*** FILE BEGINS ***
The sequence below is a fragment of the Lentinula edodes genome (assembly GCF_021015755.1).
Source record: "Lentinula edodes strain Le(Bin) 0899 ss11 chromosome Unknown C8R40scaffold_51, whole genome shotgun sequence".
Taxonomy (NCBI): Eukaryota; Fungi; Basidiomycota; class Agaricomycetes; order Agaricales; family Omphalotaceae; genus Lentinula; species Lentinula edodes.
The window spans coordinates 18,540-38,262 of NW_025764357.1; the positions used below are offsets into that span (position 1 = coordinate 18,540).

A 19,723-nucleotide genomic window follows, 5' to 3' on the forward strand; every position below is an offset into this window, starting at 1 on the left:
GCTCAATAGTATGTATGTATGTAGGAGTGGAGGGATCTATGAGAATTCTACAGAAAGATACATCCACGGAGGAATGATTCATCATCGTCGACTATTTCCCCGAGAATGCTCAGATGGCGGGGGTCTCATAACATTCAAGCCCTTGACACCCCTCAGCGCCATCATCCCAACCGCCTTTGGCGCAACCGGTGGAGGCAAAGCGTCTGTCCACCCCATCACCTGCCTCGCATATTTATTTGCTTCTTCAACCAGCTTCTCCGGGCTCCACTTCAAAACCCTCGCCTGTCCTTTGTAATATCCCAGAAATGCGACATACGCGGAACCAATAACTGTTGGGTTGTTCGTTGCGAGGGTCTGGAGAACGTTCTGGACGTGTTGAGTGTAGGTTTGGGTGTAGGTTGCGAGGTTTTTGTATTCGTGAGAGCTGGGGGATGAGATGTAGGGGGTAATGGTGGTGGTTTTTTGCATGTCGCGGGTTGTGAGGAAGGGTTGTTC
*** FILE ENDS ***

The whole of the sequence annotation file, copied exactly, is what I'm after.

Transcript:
The sequence below is a fragment of the Lentinula edodes genome (assembly GCF_021015755.1).
Source record: "Lentinula edodes strain Le(Bin) 0899 ss11 chromosome Unknown C8R40scaffold_51, whole genome shotgun sequence".
Taxonomy (NCBI): Eukaryota; Fungi; Basidiomycota; class Agaricomycetes; order Agaricales; family Omphalotaceae; genus Lentinula; species Lentinula edodes.
The window spans coordinates 18,540-38,262 of NW_025764357.1; the positions used below are offsets into that span (position 1 = coordinate 18,540).

A 19,723-nucleotide genomic window follows, 5' to 3' on the forward strand; every position below is an offset into this window, starting at 1 on the left:
GCTCAATAGTATGTATGTATGTAGGAGTGGAGGGATCTATGAGAATTCTACAGAAAGATACATCCACGGAGGAATGATTCATCATCGTCGACTATTTCCCCGAGAATGCTCAGATGGCGGGGGTCTCATAACATTCAAGCCCTTGACACCCCTCAGCGCCATCATCCCAACCGCCTTTGGCGCAACCGGTGGAGGCAAAGCGTCTGTCCACCCCATCACCTGCCTCGCATATTTATTTGCTTCTTCAACCAGCTTCTCCGGGCTCCACTTCAAAACCCTCGCCTGTCCTTTGTAATATCCCAGAAATGCGACATACGCGGAACCAATAACTGTTGGGTTGTTCGTTGCGAGGGTCTGGAGAACGTTCTGGACGTGTTGAGTGTAGGTTTGGGTGTAGGTTGCGAGGTTTTTGTATTCGTGAGAGCTGGGGGATGAGATGTAGGGGGTAATGGTGGTGGTTTTTTGCATGTCGCGGGTTGTGAGGAAGGGTTGTTC